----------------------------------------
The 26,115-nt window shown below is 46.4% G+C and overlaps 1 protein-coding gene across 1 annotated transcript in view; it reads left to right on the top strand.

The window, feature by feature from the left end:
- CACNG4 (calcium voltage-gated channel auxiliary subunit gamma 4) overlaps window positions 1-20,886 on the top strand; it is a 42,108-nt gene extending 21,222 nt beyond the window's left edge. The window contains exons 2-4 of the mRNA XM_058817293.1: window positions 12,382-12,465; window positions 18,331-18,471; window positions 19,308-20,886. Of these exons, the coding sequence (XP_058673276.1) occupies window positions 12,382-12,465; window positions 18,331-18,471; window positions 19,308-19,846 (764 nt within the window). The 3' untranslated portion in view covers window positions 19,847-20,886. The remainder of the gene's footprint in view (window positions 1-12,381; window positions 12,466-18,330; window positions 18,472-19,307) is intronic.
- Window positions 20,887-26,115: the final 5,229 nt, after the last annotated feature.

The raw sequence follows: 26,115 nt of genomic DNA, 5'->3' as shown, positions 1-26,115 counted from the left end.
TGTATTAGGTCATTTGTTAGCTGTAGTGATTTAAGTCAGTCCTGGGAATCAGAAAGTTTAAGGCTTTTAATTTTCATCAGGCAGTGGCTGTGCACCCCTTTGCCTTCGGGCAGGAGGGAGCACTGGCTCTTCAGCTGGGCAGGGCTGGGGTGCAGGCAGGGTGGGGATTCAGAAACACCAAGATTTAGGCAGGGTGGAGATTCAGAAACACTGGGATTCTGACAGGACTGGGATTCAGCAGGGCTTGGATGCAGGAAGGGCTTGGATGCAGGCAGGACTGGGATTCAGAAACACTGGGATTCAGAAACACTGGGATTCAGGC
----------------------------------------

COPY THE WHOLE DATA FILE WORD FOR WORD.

The 26,115-nt window shown below is 46.4% G+C and overlaps 1 protein-coding gene across 1 annotated transcript in view; it reads left to right on the top strand.

The window, feature by feature from the left end:
- CACNG4 (calcium voltage-gated channel auxiliary subunit gamma 4) overlaps window positions 1-20,886 on the top strand; it is a 42,108-nt gene extending 21,222 nt beyond the window's left edge. The window contains exons 2-4 of the mRNA XM_058817293.1: window positions 12,382-12,465; window positions 18,331-18,471; window positions 19,308-20,886. Of these exons, the coding sequence (XP_058673276.1) occupies window positions 12,382-12,465; window positions 18,331-18,471; window positions 19,308-19,846 (764 nt within the window). The 3' untranslated portion in view covers window positions 19,847-20,886. The remainder of the gene's footprint in view (window positions 1-12,381; window positions 12,466-18,330; window positions 18,472-19,307) is intronic.
- Window positions 20,887-26,115: the final 5,229 nt, after the last annotated feature.

The raw sequence follows: 26,115 nt of genomic DNA, 5'->3' as shown, positions 1-26,115 counted from the left end.
TGTATTAGGTCATTTGTTAGCTGTAGTGATTTAAGTCAGTCCTGGGAATCAGAAAGTTTAAGGCTTTTAATTTTCATCAGGCAGTGGCTGTGCACCCCTTTGCCTTCGGGCAGGAGGGAGCACTGGCTCTTCAGCTGGGCAGGGCTGGGGTGCAGGCAGGGTGGGGATTCAGAAACACCAAGATTTAGGCAGGGTGGAGATTCAGAAACACTGGGATTCTGACAGGACTGGGATTCAGCAGGGCTTGGATGCAGGAAGGGCTTGGATGCAGGCAGGACTGGGATTCAGAAACACTGGGATTCAGAAACACTGGGATTCAGGC